Russia has become so emboldened that it does not even demur from direct provocations against the United States. Last month, Russian ships and submarines operated near U.S. undersea data cables and Russian bombers buzzed the U.S.S. Ronald Reagan aircraft carrier, forcing it to scramble for fighters. And last week, it was revealed by Russian media—perhaps inadvertently, perhaps not—that the Russian military is developing an unmanned underwater vehicle capable of carrying nuclear payloads that is invulnerable to interception. A nuclear attack on U.S. port cities is the only reasonable rationale for such a weapon.
HOW PUTIN IS WINNING
Putin may have a weak strategic hand—domestically, he faces demographic collapse and a fragile petro-economy—but he is able to play it well, and is winning. He is escaping his post-Ukraine international isolation, as witnessed during the Vienna talks on Syria and the opening of the United Nations General Assembly this past September. Putin has steadied the Assad regime in Syria, and has established Russia as a powerbroker in the Middle East for the first time since 1973.
Heads of state and ministers from countries as diverse as France, Iran, Israel, Jordan, Saudi Arabia, Syria, and Turkey have trekked to Moscow for audiences in recent weeks. And Putin continues to consolidate his territorial gains in Ukraine and Georgia. At home, Putin’s popularity remains at near-record highs as his complete control of government institutions and the media enable him to whip up a nationalist frenzy. At the same time, he has continually wrong-footed Western leaders, dividing Europe and the transatlantic alliance in the process. And perhaps richest of all, from Putin’s perspective, is his humiliation of Obama and the United States. This is now, as it was during the Cold War, an end in itself for Russian policy, rather than a byproduct of or a means to achieve other policy goals.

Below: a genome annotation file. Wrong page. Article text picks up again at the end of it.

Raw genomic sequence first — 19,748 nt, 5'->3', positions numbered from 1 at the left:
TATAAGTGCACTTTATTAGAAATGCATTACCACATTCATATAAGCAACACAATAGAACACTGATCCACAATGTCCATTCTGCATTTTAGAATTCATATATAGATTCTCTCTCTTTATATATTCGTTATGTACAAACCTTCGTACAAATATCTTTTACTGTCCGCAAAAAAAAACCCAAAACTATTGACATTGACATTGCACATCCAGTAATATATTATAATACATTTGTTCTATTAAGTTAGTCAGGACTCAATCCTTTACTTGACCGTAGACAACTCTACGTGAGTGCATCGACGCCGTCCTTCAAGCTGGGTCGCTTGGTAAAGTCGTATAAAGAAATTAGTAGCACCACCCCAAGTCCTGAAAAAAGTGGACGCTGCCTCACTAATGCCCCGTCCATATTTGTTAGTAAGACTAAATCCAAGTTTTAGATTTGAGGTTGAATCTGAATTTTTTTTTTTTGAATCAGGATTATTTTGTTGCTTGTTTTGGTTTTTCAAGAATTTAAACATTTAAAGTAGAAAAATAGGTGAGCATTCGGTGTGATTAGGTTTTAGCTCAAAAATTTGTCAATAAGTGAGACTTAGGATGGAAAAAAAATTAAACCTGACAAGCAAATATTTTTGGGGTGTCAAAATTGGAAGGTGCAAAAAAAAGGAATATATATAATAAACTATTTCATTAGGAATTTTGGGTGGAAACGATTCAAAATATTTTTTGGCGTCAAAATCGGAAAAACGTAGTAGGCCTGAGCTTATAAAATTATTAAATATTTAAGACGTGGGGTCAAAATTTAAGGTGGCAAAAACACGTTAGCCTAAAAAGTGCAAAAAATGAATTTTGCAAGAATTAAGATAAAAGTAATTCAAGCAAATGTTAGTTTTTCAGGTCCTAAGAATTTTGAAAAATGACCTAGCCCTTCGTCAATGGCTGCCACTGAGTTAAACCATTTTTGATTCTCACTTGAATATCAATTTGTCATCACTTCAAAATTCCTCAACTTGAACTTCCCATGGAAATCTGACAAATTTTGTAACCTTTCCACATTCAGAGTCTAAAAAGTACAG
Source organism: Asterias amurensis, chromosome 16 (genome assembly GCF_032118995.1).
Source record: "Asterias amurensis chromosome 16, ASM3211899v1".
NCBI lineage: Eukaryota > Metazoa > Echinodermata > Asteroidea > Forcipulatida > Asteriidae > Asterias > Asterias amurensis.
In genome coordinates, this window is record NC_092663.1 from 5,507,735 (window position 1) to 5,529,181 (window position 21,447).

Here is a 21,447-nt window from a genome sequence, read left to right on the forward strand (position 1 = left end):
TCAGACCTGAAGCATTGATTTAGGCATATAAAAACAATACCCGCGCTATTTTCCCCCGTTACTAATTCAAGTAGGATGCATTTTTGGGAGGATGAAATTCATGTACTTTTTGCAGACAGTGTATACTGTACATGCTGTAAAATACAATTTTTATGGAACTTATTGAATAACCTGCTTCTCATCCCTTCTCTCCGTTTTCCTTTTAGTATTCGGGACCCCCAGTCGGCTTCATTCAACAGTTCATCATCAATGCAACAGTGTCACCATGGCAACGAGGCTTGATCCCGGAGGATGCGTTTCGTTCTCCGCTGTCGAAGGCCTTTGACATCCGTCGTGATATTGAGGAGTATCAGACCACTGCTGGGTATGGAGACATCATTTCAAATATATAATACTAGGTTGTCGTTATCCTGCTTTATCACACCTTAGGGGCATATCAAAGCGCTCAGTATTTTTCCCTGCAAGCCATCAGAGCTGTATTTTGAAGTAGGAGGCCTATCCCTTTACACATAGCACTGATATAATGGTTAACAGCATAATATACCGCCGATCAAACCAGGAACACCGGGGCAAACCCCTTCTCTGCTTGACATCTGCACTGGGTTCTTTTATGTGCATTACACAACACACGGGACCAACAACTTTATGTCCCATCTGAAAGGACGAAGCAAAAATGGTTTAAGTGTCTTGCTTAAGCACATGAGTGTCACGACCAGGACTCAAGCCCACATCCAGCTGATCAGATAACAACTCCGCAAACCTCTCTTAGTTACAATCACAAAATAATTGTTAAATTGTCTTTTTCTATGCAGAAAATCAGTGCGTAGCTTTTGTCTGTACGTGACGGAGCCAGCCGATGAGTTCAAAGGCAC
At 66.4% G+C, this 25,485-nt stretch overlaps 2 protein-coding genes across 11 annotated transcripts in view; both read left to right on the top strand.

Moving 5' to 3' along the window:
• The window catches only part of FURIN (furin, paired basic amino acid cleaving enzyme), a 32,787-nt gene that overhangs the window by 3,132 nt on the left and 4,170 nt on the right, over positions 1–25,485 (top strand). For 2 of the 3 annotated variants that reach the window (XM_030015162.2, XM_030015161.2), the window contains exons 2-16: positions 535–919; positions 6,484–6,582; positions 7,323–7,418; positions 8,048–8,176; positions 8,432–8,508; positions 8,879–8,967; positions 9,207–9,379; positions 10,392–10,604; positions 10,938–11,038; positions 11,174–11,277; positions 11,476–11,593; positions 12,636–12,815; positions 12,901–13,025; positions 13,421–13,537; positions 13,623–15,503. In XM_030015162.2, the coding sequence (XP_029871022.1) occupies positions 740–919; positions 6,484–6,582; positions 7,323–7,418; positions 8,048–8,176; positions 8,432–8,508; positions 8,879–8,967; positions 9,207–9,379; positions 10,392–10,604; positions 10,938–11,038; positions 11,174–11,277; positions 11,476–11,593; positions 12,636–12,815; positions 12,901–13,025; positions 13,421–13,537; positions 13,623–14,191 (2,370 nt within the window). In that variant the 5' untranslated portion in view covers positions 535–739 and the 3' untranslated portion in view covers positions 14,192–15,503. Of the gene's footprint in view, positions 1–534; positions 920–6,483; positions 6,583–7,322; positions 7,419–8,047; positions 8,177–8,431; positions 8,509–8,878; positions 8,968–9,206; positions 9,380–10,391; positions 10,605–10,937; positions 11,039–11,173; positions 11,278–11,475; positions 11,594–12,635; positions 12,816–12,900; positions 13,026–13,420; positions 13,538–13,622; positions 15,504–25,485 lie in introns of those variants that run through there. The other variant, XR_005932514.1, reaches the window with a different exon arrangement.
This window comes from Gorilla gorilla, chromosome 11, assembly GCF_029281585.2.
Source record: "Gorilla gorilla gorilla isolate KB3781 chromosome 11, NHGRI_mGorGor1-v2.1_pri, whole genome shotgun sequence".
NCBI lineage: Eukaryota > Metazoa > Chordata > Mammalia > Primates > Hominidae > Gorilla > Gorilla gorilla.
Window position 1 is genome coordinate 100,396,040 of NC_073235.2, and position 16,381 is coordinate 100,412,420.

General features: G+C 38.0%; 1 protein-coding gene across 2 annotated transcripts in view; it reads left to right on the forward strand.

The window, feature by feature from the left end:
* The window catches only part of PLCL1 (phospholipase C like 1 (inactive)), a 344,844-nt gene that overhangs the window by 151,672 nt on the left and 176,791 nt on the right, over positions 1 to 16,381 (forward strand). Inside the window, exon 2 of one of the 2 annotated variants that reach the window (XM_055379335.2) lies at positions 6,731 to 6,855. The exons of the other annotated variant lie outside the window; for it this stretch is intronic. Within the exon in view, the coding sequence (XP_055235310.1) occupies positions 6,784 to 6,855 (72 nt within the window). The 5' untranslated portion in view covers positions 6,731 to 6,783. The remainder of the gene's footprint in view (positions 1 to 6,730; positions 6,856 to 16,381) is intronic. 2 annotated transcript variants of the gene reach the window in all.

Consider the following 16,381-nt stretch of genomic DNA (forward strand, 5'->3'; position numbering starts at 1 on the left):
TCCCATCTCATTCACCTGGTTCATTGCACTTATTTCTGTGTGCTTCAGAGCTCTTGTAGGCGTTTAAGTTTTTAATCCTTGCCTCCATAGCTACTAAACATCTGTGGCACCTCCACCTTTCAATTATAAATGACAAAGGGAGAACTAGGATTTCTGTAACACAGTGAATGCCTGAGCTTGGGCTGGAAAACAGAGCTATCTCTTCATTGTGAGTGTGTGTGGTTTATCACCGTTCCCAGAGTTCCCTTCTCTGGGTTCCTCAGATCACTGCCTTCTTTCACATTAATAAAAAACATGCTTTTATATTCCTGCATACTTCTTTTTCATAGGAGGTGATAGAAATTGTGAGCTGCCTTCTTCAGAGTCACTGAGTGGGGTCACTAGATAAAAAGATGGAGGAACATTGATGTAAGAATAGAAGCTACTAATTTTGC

Putin’s aggression serves many of his goals, all of which are antithetical to the United States. Most importantly, Putin wants to restore Russia as a global superpower. This is not surprising from a man who once said “the collapse of the Soviet Union was a major geopolitical disaster of the century.” A concomitant goal is the disruption of the U.S.-led international order of democratic capitalism. Although Putin lacks a viable ideological alternative, he is content to simply undermine the existing order.
Putin also intends to preserve his grip on power in Russia, and thus wants to stop global regime change in its tracks. Horrified at what he saw in Georgia, Libya, Serbia, and Ukraine, Putin intends to stop this trend before it reaches Moscow. Putin uses aggression and adventurism abroad in order to achieve glory and rally support at home, rather than adopting domestic reforms that would improve Russia’s economy and the lives of its ordinary citizens.